USGS, in collaboration with Oregon State University and the Confederated Tribes of Warm Springs, is investigating the use of unmanned aircraft systems, or drones, to detect golden eagle carcasses at wind energy facilities. Research objectives are to use change-detection software to compare ground images taken by drones on separate flights over time to detect the timing of carcass appearance and to evaluate whether detection is affected by vegetation or carcass size.

 

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Using Weather Radar to Detect Bat Colonies in South Texas 

Science Center: Wetland and Aquatic Research Center

USGS scientists, using weather surveillance radar data to quantify the stopover distribution of birds migrating through the GOM region, detected partial ring signatures characteristic of bat movements. The scientists determined these signatures represented bats emerging from roost sites located under bridges within 80 kilometers of the Corpus Christi, Texas, radar station. Ground surveys of 8 of the 11 identified possible roost sites determined that 7 of those sites were occupied by Mexican free-tailed bats and other bat species. This study shows the utility of weather surveillance radar for locating bat colonies and monitoring regionwide bat movements.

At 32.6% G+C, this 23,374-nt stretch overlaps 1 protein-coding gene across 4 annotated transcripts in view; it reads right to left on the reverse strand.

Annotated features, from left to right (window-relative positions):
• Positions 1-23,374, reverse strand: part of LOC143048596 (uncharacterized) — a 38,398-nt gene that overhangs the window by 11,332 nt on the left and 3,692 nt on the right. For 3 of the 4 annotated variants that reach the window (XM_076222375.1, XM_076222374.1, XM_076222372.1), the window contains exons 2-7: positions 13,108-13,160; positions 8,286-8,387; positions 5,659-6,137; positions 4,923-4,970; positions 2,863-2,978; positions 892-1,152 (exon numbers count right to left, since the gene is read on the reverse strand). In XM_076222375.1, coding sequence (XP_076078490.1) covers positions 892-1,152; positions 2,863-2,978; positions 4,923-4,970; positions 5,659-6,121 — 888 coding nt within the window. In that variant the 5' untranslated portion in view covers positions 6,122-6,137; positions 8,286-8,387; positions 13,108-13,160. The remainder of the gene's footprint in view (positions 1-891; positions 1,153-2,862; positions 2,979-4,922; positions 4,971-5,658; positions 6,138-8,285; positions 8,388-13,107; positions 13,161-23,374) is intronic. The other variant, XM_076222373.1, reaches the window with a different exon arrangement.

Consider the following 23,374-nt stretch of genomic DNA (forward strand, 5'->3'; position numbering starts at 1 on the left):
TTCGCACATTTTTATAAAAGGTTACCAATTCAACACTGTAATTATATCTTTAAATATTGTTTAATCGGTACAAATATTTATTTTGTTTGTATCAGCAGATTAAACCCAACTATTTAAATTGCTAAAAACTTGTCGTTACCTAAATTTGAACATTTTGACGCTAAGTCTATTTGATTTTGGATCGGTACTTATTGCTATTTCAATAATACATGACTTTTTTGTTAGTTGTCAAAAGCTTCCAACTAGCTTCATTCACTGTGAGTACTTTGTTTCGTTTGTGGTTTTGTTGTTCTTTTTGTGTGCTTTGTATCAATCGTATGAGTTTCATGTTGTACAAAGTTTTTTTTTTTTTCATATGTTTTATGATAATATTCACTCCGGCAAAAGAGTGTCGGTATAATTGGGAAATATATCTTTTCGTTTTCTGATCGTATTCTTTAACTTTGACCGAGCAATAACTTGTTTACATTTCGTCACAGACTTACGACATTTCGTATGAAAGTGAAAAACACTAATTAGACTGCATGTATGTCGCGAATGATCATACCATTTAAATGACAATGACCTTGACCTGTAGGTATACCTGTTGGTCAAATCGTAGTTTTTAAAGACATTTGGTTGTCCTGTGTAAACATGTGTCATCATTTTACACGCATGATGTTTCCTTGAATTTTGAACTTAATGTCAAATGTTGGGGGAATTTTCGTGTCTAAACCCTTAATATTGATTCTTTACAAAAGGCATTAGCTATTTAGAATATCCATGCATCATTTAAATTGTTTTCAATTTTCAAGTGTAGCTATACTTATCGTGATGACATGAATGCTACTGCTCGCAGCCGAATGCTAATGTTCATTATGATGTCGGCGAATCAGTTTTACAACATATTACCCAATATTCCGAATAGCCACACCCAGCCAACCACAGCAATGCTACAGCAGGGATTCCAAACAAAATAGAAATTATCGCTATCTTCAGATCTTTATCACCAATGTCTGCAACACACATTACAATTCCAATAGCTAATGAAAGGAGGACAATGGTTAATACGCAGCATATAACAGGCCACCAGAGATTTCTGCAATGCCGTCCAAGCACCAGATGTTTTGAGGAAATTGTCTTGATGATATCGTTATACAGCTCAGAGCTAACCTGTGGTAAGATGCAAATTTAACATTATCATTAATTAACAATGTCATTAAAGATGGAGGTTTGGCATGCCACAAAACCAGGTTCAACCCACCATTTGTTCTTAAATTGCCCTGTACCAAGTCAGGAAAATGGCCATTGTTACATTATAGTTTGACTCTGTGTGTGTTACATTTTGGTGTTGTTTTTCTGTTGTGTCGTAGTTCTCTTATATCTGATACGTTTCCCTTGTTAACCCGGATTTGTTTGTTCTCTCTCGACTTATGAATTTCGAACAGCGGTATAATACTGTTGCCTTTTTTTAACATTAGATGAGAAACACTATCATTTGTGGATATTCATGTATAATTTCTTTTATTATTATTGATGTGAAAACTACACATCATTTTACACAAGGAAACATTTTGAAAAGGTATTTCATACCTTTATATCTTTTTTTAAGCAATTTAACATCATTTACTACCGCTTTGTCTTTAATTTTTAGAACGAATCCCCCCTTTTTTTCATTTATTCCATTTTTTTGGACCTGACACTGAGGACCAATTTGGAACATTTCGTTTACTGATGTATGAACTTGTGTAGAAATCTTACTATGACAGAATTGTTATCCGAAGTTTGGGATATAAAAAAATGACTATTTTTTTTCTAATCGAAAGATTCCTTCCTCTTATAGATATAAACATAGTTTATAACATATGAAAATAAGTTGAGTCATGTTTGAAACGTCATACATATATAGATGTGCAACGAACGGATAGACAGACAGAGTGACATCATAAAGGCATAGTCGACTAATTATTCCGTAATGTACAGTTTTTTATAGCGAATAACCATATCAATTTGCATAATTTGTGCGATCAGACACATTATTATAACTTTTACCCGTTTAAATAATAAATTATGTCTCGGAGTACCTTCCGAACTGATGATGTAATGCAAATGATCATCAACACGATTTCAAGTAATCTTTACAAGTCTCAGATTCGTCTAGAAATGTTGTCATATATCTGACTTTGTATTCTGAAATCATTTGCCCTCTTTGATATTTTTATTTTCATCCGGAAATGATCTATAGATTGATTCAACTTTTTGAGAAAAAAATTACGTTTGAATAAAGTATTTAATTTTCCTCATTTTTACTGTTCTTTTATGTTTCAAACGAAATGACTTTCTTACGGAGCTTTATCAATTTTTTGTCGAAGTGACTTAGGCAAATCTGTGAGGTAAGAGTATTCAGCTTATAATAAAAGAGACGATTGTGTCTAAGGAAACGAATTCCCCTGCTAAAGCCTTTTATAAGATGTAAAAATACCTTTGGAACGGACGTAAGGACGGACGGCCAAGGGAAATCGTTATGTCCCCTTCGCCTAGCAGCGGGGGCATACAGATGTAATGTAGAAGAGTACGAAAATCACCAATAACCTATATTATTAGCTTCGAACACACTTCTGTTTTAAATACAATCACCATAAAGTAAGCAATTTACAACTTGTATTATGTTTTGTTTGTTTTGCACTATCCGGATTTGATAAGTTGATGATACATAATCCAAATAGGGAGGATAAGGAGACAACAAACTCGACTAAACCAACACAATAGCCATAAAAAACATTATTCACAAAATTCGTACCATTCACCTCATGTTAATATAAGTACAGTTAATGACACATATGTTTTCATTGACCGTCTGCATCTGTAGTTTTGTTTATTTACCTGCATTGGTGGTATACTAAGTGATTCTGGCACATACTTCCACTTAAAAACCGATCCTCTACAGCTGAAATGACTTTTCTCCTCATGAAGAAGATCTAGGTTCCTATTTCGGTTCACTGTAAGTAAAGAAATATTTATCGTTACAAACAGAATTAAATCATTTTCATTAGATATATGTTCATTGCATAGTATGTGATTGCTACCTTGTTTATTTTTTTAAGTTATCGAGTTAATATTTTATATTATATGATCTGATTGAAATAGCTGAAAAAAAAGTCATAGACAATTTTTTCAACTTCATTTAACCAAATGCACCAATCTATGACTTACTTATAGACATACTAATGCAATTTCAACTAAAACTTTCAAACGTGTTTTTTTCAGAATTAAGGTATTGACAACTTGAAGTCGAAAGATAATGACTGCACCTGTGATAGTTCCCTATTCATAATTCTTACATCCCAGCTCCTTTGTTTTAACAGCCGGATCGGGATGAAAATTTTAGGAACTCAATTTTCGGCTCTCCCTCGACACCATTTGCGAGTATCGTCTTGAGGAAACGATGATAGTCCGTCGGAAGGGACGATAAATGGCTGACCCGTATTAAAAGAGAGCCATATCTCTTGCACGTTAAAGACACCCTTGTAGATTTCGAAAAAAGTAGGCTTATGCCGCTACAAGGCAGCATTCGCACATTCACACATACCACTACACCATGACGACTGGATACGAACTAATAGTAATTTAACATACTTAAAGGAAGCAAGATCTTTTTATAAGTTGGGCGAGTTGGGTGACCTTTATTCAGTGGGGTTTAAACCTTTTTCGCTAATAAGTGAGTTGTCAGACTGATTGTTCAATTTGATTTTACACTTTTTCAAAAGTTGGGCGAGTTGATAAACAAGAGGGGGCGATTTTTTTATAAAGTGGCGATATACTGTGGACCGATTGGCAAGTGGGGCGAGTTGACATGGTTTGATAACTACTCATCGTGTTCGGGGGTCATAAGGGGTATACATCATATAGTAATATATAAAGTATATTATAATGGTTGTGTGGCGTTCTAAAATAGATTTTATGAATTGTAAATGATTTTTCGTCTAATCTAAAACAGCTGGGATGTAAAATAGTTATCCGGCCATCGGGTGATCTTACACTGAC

Birds, bats, and raptors collage

From left: Yawning bat in a group of Indiana bats (Credit: R. Andrew King, USFWS). American avocet and chicks (Credit: Barbara Wheeler, USFWS). Pair of Bald Eagles (Credit: Gary Woods, USACE). Little brown bat (Credit: Ann Froschauer, USFWS).